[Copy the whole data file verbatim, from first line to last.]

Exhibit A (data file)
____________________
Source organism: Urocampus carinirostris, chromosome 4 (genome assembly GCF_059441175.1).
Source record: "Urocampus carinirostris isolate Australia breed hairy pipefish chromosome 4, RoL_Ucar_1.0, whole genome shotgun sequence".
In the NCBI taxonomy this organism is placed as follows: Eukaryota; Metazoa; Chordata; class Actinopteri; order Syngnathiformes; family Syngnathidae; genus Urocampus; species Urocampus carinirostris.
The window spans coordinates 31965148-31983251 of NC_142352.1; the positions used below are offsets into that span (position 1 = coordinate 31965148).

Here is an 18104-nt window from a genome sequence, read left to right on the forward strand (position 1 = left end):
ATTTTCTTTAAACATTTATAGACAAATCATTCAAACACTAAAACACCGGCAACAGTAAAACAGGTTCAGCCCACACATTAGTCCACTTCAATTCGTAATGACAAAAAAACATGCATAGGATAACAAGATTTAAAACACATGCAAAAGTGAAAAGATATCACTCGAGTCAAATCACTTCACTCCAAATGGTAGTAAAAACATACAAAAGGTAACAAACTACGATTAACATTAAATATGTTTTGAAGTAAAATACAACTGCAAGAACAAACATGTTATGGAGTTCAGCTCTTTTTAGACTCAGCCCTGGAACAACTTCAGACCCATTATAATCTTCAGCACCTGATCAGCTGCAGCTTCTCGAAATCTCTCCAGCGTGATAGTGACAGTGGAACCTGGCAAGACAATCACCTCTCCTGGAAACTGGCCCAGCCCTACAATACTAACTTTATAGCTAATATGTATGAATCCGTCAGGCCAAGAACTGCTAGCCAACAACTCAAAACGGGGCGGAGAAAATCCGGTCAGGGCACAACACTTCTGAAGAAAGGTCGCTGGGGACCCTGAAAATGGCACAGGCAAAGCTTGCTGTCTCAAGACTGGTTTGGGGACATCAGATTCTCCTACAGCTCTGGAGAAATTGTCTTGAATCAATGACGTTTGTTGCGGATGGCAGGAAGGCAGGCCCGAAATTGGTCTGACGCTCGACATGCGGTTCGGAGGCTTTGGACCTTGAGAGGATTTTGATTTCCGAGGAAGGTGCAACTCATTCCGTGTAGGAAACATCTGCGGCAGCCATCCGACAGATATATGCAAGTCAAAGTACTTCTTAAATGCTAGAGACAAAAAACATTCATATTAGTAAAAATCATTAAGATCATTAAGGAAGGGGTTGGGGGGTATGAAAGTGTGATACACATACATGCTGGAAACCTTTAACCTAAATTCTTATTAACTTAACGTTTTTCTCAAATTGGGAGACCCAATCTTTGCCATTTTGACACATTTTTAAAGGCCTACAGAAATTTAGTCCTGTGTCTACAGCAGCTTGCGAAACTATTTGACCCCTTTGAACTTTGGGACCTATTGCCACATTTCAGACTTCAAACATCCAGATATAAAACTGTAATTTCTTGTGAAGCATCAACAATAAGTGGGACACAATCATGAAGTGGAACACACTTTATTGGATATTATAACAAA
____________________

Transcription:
Source organism: Urocampus carinirostris, chromosome 4 (genome assembly GCF_059441175.1).
Source record: "Urocampus carinirostris isolate Australia breed hairy pipefish chromosome 4, RoL_Ucar_1.0, whole genome shotgun sequence".
In the NCBI taxonomy this organism is placed as follows: Eukaryota; Metazoa; Chordata; class Actinopteri; order Syngnathiformes; family Syngnathidae; genus Urocampus; species Urocampus carinirostris.
The window spans coordinates 31965148-31983251 of NC_142352.1; the positions used below are offsets into that span (position 1 = coordinate 31965148).

Here is an 18104-nt window from a genome sequence, read left to right on the forward strand (position 1 = left end):
ATTTTCTTTAAACATTTATAGACAAATCATTCAAACACTAAAACACCGGCAACAGTAAAACAGGTTCAGCCCACACATTAGTCCACTTCAATTCGTAATGACAAAAAAACATGCATAGGATAACAAGATTTAAAACACATGCAAAAGTGAAAAGATATCACTCGAGTCAAATCACTTCACTCCAAATGGTAGTAAAAACATACAAAAGGTAACAAACTACGATTAACATTAAATATGTTTTGAAGTAAAATACAACTGCAAGAACAAACATGTTATGGAGTTCAGCTCTTTTTAGACTCAGCCCTGGAACAACTTCAGACCCATTATAATCTTCAGCACCTGATCAGCTGCAGCTTCTCGAAATCTCTCCAGCGTGATAGTGACAGTGGAACCTGGCAAGACAATCACCTCTCCTGGAAACTGGCCCAGCCCTACAATACTAACTTTATAGCTAATATGTATGAATCCGTCAGGCCAAGAACTGCTAGCCAACAACTCAAAACGGGGCGGAGAAAATCCGGTCAGGGCACAACACTTCTGAAGAAAGGTCGCTGGGGACCCTGAAAATGGCACAGGCAAAGCTTGCTGTCTCAAGACTGGTTTGGGGACATCAGATTCTCCTACAGCTCTGGAGAAATTGTCTTGAATCAATGACGTTTGTTGCGGATGGCAGGAAGGCAGGCCCGAAATTGGTCTGACGCTCGACATGCGGTTCGGAGGCTTTGGACCTTGAGAGGATTTTGATTTCCGAGGAAGGTGCAACTCATTCCGTGTAGGAAACATCTGCGGCAGCCATCCGACAGATATATGCAAGTCAAAGTACTTCTTAAATGCTAGAGACAAAAAACATTCATATTAGTAAAAATCATTAAGATCATTAAGGAAGGGGTTGGGGGGTATGAAAGTGTGATACACATACATGCTGGAAACCTTTAACCTAAATTCTTATTAACTTAACGTTTTTCTCAAATTGGGAGACCCAATCTTTGCCATTTTGACACATTTTTAAAGGCCTACAGAAATTTAGTCCTGTGTCTACAGCAGCTTGCGAAACTATTTGACCCCTTTGAACTTTGGGACCTATTGCCACATTTCAGACTTCAAACATCCAGATATAAAACTGTAATTTCTTGTGAAGCATCAACAATAAGTGGGACACAATCATGAAGTGGAACACACTTTATTGGATATTATAACAAA